How to cite: Zhao, N., Vonhof, H., Giosan, L., Schiebel, R., and Haug, G.: Oxygen isotopes of individual planktic foraminifers reveal Pliocene-Pleistocene change of seasonal upper ocean stratification in the northern South China Sea, EGU General Assembly 2020, Online, 4–8 May 2020, EGU2020-20172, https://doi.org/10.5194/egusphere-egu2020-20172, 2020

D3413 |
EGU2020-22504<span style="font-size: .8em!important; font-weight: bold; vertical-align: super; color: green!important;"></span>
Daniel Conley and Katherine Hendry
The silicon isotopic composition of sedimentary biogenic opal can be used to track shifts in the balance between silicon inputs to the ocean and outputs by burial. In addition to biosilicification and opal burial, the global cycles of climate (hydrology, weathering, glaciation, etc.), tectonics (volcanoes, LIPs, mountain building, etc.) and geochemistry (reverse weathering, inorganic Si precipitation, etc.) have driven variations in the global Si cycle over geologic time. Prior to the start of the Phanerozoic it is thought that burial in the global oceans was controlled inorganically through chert formation. The evolution of the Si depositing organisms, radiolarians and sponges, reduced oceanic dissolved Si, but the largest reductions occurred with the evolution of the diatoms bringing dissolved Si to the low concentrations (relative to saturating concentrations) observed today. However, the timing of the depletion of dissolved Si by diatoms is currently under debate.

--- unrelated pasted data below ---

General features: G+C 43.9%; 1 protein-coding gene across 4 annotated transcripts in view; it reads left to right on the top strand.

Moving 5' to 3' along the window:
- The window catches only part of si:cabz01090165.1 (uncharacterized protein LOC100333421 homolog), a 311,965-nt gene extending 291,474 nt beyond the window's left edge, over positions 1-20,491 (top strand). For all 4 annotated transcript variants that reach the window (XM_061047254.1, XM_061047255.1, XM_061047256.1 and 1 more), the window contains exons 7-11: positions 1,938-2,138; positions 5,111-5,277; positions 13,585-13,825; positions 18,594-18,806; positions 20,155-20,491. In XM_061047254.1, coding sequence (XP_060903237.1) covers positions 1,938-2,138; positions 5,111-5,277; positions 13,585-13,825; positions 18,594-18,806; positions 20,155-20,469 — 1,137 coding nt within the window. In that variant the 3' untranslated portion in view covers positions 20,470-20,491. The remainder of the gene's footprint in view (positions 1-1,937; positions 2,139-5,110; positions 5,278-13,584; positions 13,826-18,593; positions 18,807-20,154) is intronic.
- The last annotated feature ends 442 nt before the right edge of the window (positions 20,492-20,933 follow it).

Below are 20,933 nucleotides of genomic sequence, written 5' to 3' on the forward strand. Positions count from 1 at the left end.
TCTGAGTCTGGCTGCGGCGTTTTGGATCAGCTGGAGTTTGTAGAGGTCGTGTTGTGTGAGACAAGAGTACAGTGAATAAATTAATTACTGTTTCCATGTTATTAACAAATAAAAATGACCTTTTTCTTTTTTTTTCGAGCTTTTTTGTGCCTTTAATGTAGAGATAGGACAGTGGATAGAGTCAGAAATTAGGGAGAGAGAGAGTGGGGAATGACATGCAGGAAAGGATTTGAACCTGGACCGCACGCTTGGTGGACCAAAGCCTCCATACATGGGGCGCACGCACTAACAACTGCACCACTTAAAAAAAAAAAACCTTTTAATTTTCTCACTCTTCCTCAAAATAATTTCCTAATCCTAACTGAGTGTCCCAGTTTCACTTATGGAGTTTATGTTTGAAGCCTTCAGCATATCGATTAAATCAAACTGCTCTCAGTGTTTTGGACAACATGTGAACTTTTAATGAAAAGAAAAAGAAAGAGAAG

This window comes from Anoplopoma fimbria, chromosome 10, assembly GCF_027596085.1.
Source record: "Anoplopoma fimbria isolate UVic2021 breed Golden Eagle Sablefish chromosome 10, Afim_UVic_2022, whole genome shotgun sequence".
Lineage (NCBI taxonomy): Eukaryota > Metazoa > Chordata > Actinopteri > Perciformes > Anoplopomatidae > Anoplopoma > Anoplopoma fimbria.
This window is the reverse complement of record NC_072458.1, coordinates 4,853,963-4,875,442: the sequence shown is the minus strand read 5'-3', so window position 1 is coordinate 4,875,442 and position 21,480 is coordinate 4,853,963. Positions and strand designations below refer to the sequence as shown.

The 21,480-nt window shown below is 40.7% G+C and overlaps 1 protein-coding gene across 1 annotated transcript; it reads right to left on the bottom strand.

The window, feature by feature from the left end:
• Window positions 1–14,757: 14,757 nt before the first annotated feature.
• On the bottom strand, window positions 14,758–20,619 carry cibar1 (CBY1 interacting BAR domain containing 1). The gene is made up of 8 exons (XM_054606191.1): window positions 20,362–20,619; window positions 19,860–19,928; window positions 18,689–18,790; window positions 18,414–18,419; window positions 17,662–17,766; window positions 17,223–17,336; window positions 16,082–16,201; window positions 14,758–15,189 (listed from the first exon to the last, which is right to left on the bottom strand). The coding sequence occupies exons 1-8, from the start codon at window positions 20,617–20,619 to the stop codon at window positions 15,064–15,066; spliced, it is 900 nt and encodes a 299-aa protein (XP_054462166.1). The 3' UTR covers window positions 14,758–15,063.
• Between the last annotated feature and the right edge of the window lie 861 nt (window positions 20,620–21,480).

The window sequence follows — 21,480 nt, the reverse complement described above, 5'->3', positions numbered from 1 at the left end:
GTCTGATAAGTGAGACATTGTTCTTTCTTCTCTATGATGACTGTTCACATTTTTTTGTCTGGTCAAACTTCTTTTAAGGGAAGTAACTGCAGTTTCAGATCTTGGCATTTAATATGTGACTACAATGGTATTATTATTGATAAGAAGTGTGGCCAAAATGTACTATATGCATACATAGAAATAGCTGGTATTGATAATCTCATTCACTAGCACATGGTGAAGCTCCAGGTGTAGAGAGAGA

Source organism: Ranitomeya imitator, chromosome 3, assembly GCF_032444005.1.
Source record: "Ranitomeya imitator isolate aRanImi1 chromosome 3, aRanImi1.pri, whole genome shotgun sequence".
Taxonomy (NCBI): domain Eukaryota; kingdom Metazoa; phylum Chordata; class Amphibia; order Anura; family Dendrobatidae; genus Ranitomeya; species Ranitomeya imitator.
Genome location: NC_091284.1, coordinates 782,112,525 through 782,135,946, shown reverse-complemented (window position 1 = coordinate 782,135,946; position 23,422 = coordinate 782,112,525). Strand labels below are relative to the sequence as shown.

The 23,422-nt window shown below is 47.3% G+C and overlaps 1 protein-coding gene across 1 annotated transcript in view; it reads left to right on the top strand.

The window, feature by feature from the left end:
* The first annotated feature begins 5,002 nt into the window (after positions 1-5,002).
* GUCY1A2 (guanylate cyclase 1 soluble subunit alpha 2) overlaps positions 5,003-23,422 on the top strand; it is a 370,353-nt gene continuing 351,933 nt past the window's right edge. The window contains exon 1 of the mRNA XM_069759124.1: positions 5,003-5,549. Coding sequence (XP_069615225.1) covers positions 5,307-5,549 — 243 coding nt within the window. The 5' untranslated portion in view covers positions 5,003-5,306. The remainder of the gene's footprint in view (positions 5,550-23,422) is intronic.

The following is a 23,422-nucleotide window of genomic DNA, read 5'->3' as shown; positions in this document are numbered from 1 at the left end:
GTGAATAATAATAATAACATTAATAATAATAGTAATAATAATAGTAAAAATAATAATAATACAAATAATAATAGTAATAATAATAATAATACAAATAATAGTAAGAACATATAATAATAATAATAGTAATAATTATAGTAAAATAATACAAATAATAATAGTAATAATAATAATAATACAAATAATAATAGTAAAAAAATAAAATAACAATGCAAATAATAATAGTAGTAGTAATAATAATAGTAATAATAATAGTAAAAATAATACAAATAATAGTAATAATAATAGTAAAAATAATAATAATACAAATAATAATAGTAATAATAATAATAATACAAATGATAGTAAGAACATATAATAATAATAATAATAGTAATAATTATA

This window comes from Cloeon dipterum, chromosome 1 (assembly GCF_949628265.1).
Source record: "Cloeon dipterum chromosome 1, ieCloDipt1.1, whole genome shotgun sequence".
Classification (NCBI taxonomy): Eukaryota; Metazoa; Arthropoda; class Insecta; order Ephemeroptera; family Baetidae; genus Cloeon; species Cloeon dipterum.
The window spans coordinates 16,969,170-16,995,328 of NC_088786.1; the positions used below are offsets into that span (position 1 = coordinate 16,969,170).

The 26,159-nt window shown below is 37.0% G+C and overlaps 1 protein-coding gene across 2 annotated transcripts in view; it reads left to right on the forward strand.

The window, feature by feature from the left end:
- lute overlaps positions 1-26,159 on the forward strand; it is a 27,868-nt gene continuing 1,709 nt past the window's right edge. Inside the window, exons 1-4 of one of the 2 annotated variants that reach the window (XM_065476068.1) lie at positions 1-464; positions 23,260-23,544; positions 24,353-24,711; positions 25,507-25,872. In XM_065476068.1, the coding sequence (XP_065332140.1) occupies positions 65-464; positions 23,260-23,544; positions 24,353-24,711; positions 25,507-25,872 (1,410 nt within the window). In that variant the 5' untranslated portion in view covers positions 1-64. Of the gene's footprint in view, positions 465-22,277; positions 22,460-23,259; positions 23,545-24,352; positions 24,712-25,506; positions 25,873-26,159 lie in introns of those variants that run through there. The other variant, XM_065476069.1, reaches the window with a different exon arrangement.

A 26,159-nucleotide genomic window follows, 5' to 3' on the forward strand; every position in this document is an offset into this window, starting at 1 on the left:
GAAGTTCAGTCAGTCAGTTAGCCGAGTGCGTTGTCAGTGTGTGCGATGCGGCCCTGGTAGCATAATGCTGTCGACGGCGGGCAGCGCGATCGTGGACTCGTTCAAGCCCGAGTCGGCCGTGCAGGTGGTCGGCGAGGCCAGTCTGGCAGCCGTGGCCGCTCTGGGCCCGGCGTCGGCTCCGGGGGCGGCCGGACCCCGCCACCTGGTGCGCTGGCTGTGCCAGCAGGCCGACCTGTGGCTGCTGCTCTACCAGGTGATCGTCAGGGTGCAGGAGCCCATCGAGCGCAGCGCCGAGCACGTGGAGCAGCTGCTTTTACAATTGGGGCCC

Our understanding of the biological components of the Si cycle has grown enormously. In the last decade, silicon isotope ratios (expressed as δ30Si) in marine microfossils are becoming increasingly recognised for their ability to provide insight into silicon cycling. In particular, the δ30Si of deep-sea sponge spicules has been demonstrated to be a useful proxy for past dissolved Si concentrations. However, more recent studies find anomalies in the isotopic fractionation of sponge spicules that relate to skeletal morphology: reliable reconstructions of past dissolved Si can only be obtained using silicon isotope ratios derived from sponges with certain spicule types. We are applying δ30Si proxies from biosiliceous material contained in sediments to generate robust estimates of the timing and magnitude of dissolved Si drawdown. We will provide fundamental new insights into the drawdown of dissolved Si and other key events, which reorganized the distribution of carbon and nutrients in seawater, with implications for productivity of the biological communities within the ancient oceans. 

How to cite: Conley, D. and Hendry, K.: Using the silica isotope composition of biogenic materials in marine sediments to reconstruct ocean chemistry, EGU General Assembly 2020, Online, 4–8 May 2020, EGU2020-22504, https://doi.org/10.5194/egusphere-egu2020-22504, 2020